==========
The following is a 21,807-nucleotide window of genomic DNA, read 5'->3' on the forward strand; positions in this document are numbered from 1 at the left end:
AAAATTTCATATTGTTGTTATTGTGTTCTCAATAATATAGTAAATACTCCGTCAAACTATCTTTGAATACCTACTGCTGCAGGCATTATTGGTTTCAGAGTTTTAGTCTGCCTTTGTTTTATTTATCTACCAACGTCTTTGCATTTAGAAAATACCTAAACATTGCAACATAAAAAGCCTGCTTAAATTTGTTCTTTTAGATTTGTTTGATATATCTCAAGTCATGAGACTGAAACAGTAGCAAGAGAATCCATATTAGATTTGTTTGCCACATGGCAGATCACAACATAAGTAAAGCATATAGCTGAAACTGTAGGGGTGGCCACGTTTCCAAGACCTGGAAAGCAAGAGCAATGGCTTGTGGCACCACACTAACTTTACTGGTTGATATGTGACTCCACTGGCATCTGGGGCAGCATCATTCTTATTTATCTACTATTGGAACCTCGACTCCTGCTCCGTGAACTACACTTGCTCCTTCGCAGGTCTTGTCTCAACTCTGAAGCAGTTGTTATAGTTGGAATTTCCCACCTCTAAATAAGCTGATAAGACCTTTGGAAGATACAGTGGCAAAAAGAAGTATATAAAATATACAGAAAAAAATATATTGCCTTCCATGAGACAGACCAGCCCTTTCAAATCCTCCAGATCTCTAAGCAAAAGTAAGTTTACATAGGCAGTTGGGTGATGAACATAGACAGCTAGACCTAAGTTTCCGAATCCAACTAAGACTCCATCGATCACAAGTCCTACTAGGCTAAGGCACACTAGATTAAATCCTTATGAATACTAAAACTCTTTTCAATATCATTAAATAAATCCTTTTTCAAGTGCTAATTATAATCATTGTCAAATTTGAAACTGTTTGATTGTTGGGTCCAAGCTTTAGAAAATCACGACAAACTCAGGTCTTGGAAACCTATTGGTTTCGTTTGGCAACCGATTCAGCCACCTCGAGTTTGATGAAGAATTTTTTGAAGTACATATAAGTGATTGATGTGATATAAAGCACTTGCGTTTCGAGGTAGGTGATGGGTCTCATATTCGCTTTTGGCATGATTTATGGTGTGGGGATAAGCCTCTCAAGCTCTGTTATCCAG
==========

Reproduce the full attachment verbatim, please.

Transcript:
The following is a 21,807-nucleotide window of genomic DNA, read 5'->3' on the forward strand; positions in this document are numbered from 1 at the left end:
AAAATTTCATATTGTTGTTATTGTGTTCTCAATAATATAGTAAATACTCCGTCAAACTATCTTTGAATACCTACTGCTGCAGGCATTATTGGTTTCAGAGTTTTAGTCTGCCTTTGTTTTATTTATCTACCAACGTCTTTGCATTTAGAAAATACCTAAACATTGCAACATAAAAAGCCTGCTTAAATTTGTTCTTTTAGATTTGTTTGATATATCTCAAGTCATGAGACTGAAACAGTAGCAAGAGAATCCATATTAGATTTGTTTGCCACATGGCAGATCACAACATAAGTAAAGCATATAGCTGAAACTGTAGGGGTGGCCACGTTTCCAAGACCTGGAAAGCAAGAGCAATGGCTTGTGGCACCACACTAACTTTACTGGTTGATATGTGACTCCACTGGCATCTGGGGCAGCATCATTCTTATTTATCTACTATTGGAACCTCGACTCCTGCTCCGTGAACTACACTTGCTCCTTCGCAGGTCTTGTCTCAACTCTGAAGCAGTTGTTATAGTTGGAATTTCCCACCTCTAAATAAGCTGATAAGACCTTTGGAAGATACAGTGGCAAAAAGAAGTATATAAAATATACAGAAAAAAATATATTGCCTTCCATGAGACAGACCAGCCCTTTCAAATCCTCCAGATCTCTAAGCAAAAGTAAGTTTACATAGGCAGTTGGGTGATGAACATAGACAGCTAGACCTAAGTTTCCGAATCCAACTAAGACTCCATCGATCACAAGTCCTACTAGGCTAAGGCACACTAGATTAAATCCTTATGAATACTAAAACTCTTTTCAATATCATTAAATAAATCCTTTTTCAAGTGCTAATTATAATCATTGTCAAATTTGAAACTGTTTGATTGTTGGGTCCAAGCTTTAGAAAATCACGACAAACTCAGGTCTTGGAAACCTATTGGTTTCGTTTGGCAACCGATTCAGCCACCTCGAGTTTGATGAAGAATTTTTTGAAGTACATATAAGTGATTGATGTGATATAAAGCACTTGCGTTTCGAGGTAGGTGATGGGTCTCATATTCGCTTTTGGCATGATTTATGGTGTGGGGATAAGCCTCTCAAGCTCTGTTATCCAG